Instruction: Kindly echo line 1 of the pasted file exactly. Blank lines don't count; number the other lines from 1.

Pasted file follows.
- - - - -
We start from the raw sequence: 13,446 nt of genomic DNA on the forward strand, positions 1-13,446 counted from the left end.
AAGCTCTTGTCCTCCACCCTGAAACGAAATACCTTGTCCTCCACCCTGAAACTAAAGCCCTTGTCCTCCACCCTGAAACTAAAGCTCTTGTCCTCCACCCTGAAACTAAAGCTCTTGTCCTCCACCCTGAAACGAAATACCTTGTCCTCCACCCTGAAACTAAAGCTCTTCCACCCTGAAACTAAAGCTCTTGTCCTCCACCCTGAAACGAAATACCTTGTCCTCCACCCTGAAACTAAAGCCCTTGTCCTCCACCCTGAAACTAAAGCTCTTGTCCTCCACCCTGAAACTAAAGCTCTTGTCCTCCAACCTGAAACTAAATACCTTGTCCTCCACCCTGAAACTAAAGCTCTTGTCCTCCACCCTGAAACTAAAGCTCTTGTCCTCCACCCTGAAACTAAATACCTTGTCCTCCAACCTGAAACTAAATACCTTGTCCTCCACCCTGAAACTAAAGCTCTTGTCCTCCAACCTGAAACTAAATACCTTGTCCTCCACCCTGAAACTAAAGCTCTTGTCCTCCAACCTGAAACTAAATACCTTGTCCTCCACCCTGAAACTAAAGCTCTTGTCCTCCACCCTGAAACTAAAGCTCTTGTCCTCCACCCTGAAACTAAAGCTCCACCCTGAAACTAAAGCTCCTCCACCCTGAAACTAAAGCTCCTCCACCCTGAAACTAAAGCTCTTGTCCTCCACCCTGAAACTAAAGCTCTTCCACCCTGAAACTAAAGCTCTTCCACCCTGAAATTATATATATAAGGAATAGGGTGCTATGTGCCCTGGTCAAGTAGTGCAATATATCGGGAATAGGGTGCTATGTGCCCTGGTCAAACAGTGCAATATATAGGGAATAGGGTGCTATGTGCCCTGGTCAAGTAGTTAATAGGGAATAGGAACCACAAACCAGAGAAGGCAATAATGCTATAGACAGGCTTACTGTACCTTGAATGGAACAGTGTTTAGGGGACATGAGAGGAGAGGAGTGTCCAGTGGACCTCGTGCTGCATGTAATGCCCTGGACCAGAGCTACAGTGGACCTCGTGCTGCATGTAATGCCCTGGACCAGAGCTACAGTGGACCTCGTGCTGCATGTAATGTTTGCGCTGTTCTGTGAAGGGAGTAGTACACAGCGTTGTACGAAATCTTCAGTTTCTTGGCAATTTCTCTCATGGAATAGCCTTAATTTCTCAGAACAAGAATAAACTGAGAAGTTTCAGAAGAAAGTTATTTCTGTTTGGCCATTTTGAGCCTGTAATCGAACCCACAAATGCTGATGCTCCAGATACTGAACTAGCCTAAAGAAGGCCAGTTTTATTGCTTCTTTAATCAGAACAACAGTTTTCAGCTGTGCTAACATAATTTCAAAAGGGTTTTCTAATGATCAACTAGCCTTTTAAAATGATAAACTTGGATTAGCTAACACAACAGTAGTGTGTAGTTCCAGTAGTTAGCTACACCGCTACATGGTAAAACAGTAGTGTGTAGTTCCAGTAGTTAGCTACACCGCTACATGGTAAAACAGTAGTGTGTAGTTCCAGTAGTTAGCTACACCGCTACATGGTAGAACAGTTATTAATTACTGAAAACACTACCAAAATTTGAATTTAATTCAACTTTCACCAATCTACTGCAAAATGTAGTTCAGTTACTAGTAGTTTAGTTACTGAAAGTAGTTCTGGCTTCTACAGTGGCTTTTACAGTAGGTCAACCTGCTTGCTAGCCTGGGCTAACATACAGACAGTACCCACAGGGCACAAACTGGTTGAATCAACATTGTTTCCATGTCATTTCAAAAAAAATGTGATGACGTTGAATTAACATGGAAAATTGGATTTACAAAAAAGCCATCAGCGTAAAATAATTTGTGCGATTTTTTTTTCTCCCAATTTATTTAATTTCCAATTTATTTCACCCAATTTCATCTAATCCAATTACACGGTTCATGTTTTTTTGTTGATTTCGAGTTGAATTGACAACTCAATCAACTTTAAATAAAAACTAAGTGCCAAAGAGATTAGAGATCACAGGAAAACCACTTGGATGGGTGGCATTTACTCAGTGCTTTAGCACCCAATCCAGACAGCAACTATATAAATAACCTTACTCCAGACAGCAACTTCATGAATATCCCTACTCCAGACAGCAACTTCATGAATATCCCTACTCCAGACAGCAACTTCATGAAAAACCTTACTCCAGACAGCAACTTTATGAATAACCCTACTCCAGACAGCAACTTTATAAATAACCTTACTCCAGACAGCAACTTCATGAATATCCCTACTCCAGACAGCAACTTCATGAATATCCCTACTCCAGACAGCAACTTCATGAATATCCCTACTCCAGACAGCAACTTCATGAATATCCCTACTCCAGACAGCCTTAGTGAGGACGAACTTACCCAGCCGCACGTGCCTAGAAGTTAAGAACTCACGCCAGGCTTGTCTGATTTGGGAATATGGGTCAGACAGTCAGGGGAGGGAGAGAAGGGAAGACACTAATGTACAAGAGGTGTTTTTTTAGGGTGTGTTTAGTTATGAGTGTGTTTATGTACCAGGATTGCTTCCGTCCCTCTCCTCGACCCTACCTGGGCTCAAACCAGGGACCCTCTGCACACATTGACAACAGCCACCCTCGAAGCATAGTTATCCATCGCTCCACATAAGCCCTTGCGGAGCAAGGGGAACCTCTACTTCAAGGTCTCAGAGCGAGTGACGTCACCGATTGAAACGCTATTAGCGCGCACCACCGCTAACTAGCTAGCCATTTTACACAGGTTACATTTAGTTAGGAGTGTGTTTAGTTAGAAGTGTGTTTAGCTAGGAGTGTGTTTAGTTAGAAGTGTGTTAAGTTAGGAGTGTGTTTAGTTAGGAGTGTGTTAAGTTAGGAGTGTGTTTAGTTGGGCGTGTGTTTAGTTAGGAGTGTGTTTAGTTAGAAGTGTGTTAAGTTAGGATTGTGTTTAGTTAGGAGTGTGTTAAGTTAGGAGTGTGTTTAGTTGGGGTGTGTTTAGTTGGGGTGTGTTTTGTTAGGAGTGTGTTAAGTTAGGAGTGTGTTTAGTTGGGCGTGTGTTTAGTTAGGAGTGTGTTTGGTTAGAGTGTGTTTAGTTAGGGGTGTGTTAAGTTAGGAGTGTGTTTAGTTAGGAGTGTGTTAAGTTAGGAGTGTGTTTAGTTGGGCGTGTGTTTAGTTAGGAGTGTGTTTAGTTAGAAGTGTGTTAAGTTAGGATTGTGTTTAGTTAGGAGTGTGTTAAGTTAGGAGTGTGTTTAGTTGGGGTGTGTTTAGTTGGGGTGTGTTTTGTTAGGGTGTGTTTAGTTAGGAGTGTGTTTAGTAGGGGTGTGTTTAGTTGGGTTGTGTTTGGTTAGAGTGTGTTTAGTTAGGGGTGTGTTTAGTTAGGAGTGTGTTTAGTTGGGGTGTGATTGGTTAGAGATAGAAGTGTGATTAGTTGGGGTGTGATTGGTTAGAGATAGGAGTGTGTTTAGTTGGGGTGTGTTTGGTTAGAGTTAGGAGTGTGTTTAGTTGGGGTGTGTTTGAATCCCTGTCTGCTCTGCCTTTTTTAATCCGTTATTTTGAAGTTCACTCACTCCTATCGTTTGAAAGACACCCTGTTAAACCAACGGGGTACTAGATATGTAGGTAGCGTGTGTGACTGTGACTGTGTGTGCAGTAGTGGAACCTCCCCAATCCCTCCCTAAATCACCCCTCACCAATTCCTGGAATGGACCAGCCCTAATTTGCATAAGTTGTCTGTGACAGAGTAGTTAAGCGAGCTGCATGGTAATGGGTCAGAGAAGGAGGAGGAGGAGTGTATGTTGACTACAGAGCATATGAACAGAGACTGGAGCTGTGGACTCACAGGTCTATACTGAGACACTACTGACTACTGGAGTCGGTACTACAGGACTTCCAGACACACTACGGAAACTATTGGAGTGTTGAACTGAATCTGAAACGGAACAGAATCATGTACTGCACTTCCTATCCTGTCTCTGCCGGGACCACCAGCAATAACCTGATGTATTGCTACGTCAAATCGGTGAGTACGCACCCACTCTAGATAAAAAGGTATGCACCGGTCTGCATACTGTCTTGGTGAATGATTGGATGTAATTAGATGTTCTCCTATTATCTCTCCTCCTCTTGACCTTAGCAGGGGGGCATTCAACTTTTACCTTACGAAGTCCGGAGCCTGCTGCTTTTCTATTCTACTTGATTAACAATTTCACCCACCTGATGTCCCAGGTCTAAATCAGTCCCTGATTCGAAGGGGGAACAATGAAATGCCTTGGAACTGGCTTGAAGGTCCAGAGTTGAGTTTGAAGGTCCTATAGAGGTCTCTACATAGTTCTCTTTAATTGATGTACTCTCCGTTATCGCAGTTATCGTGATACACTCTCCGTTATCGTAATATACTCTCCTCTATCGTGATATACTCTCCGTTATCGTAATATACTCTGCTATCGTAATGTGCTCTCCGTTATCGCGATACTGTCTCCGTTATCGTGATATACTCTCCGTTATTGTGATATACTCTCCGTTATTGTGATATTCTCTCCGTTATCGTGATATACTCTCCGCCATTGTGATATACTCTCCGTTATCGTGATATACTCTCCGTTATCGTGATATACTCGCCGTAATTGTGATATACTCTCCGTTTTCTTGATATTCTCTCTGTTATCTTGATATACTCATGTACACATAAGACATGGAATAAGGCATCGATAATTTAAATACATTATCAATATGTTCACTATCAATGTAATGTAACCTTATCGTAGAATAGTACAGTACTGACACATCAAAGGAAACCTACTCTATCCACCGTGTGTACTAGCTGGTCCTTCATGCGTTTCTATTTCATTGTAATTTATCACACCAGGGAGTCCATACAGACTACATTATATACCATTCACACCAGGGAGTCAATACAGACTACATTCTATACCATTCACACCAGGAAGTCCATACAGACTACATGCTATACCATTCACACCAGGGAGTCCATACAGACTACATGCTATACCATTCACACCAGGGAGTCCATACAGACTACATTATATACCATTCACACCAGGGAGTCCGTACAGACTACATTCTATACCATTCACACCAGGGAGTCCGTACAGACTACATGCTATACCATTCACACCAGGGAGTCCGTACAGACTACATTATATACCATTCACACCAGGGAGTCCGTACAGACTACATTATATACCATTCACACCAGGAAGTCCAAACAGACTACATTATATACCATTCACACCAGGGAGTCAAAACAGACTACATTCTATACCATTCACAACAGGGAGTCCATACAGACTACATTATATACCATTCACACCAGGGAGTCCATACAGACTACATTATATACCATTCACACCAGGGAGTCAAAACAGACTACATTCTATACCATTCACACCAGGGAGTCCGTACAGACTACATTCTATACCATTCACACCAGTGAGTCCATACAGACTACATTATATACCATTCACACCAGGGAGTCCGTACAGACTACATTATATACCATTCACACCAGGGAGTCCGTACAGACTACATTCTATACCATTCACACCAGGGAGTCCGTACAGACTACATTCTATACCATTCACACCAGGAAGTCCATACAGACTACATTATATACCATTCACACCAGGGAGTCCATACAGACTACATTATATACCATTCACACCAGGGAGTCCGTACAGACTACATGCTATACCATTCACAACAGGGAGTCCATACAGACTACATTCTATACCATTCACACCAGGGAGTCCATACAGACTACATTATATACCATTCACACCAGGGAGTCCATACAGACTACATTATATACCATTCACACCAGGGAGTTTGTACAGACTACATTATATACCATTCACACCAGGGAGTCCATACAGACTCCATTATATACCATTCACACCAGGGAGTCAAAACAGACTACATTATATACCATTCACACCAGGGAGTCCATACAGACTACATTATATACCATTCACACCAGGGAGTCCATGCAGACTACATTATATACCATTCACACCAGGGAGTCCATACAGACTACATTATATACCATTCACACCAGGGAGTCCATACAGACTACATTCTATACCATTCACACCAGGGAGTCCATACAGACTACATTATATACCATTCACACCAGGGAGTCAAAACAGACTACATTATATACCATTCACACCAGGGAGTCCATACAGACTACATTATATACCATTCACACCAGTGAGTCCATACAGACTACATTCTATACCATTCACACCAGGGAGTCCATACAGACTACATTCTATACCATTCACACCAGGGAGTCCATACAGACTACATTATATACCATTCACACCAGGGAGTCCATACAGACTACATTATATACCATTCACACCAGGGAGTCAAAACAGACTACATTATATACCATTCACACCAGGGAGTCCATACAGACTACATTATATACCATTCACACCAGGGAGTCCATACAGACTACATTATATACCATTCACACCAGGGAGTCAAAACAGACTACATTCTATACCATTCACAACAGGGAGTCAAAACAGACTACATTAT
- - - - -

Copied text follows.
We start from the raw sequence: 13,446 nt of genomic DNA on the forward strand, positions 1-13,446 counted from the left end.